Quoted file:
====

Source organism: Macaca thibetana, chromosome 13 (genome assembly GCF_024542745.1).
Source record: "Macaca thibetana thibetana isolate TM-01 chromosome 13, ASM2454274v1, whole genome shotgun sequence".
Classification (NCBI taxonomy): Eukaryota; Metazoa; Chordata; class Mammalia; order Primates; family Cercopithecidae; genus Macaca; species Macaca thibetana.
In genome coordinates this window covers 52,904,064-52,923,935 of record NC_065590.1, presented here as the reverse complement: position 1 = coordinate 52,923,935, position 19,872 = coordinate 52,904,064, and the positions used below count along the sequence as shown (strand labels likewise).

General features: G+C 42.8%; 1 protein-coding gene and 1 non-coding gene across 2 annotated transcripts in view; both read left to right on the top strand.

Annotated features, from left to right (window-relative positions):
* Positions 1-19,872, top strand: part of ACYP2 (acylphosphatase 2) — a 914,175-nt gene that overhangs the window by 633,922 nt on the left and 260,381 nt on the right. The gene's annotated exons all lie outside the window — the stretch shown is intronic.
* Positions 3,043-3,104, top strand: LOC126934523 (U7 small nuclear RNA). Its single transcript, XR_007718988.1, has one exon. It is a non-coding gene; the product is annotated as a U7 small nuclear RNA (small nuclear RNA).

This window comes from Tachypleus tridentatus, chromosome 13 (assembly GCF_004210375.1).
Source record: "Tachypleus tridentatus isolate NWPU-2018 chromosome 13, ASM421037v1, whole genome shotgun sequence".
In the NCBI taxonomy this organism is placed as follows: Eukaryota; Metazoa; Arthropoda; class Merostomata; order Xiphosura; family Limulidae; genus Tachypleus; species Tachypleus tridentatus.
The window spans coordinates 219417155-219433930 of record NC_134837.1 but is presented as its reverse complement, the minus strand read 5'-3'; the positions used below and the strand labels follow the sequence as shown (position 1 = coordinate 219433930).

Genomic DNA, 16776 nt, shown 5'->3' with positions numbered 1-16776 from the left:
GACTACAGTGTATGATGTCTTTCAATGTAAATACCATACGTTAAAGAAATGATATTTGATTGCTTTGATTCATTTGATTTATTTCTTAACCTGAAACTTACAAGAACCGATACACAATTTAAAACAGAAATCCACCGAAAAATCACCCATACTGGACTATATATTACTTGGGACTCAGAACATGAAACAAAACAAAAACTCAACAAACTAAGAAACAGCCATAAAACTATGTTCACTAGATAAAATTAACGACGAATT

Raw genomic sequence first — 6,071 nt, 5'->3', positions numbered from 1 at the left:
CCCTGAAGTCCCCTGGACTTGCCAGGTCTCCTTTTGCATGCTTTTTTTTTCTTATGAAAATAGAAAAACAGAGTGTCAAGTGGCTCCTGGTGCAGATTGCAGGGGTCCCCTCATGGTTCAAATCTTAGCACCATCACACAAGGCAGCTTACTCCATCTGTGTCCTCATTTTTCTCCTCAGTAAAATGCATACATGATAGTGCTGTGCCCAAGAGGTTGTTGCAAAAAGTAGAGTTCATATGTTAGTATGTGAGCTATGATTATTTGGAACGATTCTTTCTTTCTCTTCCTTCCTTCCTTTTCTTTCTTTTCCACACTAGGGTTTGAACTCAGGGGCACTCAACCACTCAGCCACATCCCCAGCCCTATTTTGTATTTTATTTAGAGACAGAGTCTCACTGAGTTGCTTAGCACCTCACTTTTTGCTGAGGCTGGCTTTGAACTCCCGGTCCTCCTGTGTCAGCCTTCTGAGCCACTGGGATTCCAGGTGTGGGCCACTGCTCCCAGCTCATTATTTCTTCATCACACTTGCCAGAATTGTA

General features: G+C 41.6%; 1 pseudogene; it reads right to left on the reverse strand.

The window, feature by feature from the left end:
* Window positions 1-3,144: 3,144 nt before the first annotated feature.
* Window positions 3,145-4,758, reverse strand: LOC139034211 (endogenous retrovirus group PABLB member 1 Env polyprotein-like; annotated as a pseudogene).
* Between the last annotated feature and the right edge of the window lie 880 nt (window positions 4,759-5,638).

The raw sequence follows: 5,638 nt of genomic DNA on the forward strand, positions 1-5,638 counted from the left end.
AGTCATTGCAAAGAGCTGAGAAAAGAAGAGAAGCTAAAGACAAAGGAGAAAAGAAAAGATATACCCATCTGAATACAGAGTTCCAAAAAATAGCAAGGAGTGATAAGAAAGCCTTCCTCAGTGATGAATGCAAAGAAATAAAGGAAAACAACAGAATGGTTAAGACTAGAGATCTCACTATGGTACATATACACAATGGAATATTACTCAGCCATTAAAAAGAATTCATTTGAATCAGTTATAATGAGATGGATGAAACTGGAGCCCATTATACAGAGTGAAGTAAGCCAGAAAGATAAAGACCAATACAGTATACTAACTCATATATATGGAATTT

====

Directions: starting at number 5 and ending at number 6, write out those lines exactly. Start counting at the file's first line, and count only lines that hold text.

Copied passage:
General features: G+C 42.8%; 1 protein-coding gene and 1 non-coding gene across 2 annotated transcripts in view; both read left to right on the top strand.

Annotated features, from left to right (window-relative positions):